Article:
By Rogelio Alvarez
“El Bracero,” written by Rosalinda Verde and directed and produced by Miguel Orozco, tells the emotional story of a migrant farm worker in the Bracero Program motivated to reunite with his lover through the artistry of mariachi music.
The play was performed twice last Thursday at Ingalls Auditorium to celebrate Cinco de Mayo.
The production was based on the lives of braceros or manual laborers that worked under a series of laws and agreements formed between the United States and Mexico in 1942.
“The bracero play was to give voice to the farm workers and also to thank them because we don’t want them to be forgotten,” Orozco said.
Mariachi Aguilas de Oxnard performed 14 mariachi ballads that tied in to the narrative of the story. The mariachi band performed behind a backdrop and their silhouettes were visible throughout the play.
Each song was filled with emotion that increased the humanistic appeal of the characters.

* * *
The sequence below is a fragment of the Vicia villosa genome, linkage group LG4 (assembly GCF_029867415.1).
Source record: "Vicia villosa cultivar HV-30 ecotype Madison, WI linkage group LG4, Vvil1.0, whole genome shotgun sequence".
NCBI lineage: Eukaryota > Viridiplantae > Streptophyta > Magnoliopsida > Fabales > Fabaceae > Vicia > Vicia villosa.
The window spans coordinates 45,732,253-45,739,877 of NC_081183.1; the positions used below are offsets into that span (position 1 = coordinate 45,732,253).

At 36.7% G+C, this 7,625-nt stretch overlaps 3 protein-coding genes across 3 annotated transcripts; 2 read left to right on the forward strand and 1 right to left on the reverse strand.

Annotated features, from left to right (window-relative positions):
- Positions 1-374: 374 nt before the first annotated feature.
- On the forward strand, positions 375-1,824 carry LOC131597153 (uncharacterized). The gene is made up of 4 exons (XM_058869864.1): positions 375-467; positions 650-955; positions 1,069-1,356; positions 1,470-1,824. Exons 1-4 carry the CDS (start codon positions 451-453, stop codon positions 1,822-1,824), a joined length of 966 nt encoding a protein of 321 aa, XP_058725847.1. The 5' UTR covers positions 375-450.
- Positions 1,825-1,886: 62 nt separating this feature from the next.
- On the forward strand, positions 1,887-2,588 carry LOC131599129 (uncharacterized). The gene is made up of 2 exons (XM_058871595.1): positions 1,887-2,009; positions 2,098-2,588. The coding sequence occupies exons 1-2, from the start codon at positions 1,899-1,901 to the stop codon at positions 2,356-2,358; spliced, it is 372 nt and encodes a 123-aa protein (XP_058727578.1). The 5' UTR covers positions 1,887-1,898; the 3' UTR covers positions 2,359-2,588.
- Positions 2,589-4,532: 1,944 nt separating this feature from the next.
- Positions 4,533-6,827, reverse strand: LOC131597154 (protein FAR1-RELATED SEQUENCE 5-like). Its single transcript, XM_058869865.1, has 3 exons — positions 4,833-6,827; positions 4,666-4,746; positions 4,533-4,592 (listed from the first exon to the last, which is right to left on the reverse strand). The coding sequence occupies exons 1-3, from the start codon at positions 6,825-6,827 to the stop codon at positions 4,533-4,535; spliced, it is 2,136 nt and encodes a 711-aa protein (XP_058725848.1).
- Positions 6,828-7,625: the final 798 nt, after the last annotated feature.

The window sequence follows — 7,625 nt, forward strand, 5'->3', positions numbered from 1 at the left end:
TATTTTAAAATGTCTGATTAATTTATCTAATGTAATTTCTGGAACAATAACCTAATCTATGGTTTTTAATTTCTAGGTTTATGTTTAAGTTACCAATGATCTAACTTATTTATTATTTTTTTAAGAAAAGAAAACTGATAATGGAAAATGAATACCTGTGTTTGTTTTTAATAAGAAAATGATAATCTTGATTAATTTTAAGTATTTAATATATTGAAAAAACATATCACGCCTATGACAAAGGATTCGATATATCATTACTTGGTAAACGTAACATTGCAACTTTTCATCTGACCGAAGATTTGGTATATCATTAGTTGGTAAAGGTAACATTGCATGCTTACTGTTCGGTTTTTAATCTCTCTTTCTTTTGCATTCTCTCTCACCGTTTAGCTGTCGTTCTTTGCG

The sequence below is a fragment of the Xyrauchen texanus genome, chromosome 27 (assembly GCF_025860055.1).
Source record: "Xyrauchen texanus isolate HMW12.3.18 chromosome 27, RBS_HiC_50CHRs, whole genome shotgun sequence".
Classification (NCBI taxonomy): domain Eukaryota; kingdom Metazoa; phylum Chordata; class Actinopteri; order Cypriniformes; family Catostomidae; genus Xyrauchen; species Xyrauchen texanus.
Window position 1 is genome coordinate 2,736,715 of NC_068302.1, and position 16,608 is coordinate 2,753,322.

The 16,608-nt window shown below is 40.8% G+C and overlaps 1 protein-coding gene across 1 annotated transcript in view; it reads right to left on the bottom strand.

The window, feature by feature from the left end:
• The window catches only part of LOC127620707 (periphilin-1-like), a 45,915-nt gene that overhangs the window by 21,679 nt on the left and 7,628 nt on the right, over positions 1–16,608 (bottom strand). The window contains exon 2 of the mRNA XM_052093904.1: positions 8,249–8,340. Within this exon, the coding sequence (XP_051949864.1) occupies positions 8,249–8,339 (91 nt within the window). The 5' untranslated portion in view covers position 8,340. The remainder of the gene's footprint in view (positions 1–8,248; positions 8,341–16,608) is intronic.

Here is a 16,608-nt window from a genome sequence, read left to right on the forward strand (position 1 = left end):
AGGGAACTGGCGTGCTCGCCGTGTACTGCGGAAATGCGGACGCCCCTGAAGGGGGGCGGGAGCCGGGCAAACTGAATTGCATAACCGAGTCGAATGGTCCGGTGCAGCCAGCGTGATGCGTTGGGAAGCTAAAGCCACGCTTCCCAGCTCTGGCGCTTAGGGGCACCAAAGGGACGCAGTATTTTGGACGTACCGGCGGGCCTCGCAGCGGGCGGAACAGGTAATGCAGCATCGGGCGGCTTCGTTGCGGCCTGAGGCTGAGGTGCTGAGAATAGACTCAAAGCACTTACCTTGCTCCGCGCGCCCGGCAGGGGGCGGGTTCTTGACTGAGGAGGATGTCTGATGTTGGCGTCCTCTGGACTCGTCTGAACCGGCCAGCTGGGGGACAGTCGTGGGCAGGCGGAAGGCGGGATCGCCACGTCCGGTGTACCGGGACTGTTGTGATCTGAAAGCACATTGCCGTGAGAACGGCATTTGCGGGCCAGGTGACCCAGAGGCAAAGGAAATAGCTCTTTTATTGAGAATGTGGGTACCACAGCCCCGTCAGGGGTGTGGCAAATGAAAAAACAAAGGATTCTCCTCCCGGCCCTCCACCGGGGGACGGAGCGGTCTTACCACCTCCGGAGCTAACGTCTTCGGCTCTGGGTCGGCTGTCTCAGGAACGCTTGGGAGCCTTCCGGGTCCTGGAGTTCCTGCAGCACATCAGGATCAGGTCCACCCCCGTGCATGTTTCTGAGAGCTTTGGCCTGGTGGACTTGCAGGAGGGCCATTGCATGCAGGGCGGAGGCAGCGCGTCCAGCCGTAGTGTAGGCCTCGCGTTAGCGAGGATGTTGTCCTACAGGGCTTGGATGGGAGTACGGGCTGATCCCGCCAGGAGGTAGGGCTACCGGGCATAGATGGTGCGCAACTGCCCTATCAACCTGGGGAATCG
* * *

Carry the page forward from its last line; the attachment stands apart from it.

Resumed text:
The majority of the story was narrated by Abuelo, played by Javier Gomez, whose pleasant voice contrasted with the harsh reality he faced as a bracero.
Jonathan Lopez played Noe, a younger version of Abuelo, whose strong acting won the sympathy of the audience members.
Andres Orozco played the antagonist, “El Cepillo,” a racist Mexican-American. His excellent portrayal as the villain provoked many boos and whistles from the audience.
Most of the cast members felt a strong connection to the play because some of their family members were braceros.
“I didn’t know but my grandfather was a bracero and when I told him about this play, he almost cried,” Guillermo Hernandez Perez, who plays a bracero in the play, said.
The play and the music was performed in Spanish. A screen above the stage displayed English subtitles with a slideshow of the migrant farm workers in the Bracero Program.
Associated Student Union members Gilbert Vasquez, Angel Gonzales and Adrian Caseras played bracero extras in the opening scene of the play.
Along with other actors, the three ASU members honored their family members who were former braceros by stating their name and their hometown in Mexico.
Ballet Folklórico Mestizo performed two dance numbers, each eye-pleasing and complementing the mariachi music.
“They helped our country tremendously,” Orozco said. “Just like the immigrants right now.”